I need double’s, to have better accurateness in physcal calculations.
Calculations with very big numbers or very tiny numbers with floats is
just to inaccurate. You can see the big difference in a simple “mandelbrot shader”.

Beside that, most calculations, how the camera, needs only multyplying
some quaternions and store the resulting position in an uniform dvec3.
If i need triginomertric functions, i use java’s math lib, that has mainly all result’s already as doubles.

The sqrt function is very often used (e.g unit vector’s) in calculations. Only using floats ,
especially in subsequent calculations, is not a good practice?

If i give gl_Position values, no value is in the range [-1,1].
E.g. if i use
gl_Position = gl_ModelViewProjectionMatrix * gl_Vertex;
the values from gl_position.x, gl_position.y,gl_position.z,gl_position.w
are seldom in the range from [-1,1].
First after a perspective divide (gl_position.x/gl_position.w, gl_position.y/gl_position.w, gl_position.z/gl_position.w)
we have the values in that range.
Or have i overseen something?

If i calculate e.g. gl_Position = gl_ModelViewProjectionMatrix * gl_Vertex;

All values (gl_Position.x, gl_Position.y,gl_Position.z) already in the range [-1,1]??
Comes that not later with the perspective divide (gl_Position.x/gl_Position.w, gl_Position.y/gl_Position.w, gl_Position.z/gl_Position.w)?

[QUOTE=Worker;1249527]I need double’s, to have better accurateness in physcal calculations.
Calculations with very big numbers or very tiny numbers with floats is
just to inaccurate.[/QUOTE]
I agree, but you have asked for gl_Position. Yes, there are problems with calculation. Unfortunately, it requires some gymnastics.

[QUOTE=Worker;1249527]Beside that, most calculations, how the camera, needs only multyplying
some quaternions and store the resulting position in an uniform dvec3.[/QUOTE]
It can be downcast to floats without lost of precision of the orientation. Rotations smaller than 1e-4 degrees are not visible.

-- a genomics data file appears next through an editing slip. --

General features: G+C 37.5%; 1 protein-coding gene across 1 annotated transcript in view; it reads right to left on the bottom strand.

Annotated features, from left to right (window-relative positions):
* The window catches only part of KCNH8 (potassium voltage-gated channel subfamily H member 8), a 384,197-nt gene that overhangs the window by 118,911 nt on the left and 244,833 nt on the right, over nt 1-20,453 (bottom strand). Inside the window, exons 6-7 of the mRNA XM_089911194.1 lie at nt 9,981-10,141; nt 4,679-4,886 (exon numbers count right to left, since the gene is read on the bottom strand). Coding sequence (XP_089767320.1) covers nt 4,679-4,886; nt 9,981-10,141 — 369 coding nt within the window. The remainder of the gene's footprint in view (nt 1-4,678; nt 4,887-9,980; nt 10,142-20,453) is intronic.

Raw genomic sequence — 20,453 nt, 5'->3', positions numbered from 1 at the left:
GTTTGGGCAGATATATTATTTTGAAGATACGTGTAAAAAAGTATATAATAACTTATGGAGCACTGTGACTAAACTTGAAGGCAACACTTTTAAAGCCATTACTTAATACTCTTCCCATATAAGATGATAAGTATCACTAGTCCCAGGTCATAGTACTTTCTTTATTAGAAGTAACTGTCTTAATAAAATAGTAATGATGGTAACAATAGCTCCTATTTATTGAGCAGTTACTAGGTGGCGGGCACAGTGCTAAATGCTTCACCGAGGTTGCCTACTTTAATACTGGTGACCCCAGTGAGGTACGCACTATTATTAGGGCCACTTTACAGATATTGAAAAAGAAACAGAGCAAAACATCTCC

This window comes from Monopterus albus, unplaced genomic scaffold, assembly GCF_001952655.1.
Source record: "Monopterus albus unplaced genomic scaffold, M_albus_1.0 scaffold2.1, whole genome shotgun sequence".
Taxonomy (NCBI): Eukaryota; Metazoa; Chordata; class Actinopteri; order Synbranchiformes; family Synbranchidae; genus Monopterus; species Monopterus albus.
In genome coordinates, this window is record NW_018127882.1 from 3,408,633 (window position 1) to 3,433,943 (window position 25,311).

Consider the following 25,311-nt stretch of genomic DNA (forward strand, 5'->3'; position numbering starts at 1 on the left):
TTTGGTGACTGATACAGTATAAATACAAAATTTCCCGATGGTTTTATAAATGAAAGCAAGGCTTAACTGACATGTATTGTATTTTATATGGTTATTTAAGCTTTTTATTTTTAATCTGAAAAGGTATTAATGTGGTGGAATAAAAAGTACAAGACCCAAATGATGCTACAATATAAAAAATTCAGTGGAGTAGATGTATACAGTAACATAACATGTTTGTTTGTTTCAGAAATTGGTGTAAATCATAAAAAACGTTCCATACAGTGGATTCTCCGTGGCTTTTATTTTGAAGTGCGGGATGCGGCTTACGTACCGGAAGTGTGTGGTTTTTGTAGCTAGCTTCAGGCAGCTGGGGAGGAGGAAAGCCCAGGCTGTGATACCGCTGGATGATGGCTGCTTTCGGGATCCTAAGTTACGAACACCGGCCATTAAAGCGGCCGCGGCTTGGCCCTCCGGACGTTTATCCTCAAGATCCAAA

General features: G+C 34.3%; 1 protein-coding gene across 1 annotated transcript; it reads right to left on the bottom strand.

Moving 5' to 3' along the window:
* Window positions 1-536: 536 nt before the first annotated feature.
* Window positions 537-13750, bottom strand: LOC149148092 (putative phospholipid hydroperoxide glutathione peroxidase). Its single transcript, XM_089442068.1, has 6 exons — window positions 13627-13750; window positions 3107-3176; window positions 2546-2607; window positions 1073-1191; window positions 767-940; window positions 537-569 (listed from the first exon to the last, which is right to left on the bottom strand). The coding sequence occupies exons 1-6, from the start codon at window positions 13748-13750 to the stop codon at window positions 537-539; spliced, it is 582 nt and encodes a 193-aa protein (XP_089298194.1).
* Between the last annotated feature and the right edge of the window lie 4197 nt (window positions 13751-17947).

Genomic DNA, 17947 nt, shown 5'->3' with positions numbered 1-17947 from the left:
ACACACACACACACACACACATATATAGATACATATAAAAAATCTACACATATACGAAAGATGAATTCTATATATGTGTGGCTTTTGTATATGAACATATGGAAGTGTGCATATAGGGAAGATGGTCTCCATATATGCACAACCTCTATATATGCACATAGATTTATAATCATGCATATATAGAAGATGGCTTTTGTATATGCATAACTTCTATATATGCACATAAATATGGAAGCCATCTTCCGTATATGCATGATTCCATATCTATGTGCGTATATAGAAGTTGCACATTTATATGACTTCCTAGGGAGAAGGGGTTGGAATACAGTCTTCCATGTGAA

I was talking about trigonometric functions calls in GLSL, not in Java. You are happy if your shaders are simple and do not require more complicated calculation using trigonometry, logs or exponents. In that case you’ll find out how precision of FP is terrible.

That’s what we all tried to explain. Single precision is terrible for many applications, but not for gl_Position.

The gl_Position parameter ist a value in “clip space”
before a perspective divide is made?
E.g. (gl_Position.x/gl_Position.w, gl_Position.y/gl_Position.w, gl_Position.z/gl_Position.w)
With floats and with doubles the values are both in the range[-1,1] (the visible)
Only the accuracy with doubles is better. Its how a vector one in float or in double, who becomes a unit vector.
Do you see what i mean?

Then what is, if my clip frustum has a far plane z-value that is bigger as a float,
and a visible point in this clip space is also bigger as a float?
For that, gl_Position must be a double.
For a later perspective divide it was not a problem in my opinion.

<Rotations smaller than 1e-4 degrees are not visible.>

Think about a realtime simulation. Earth rotating or rotating earth around the sun.
The rotating steps per second or frames per seconds (2500-3000 )
are realy tiny, but must be drawn with correct values. Latest in a hour
you can see that the sum of this little steps has the earth a bit rotating.

Think about a realtime simulation. Earth rotating or rotating earth around the sun.

You should be doing your computations for the current position of the Earth in double-precision, then converting to single-precision when rendering. You need a separation between “the values I use in my physics simulation” and “the values I use to draw with”.

Even if that physics simulation is happening on the GPU, you still shouldn’t be writing its results directly to gl_Position.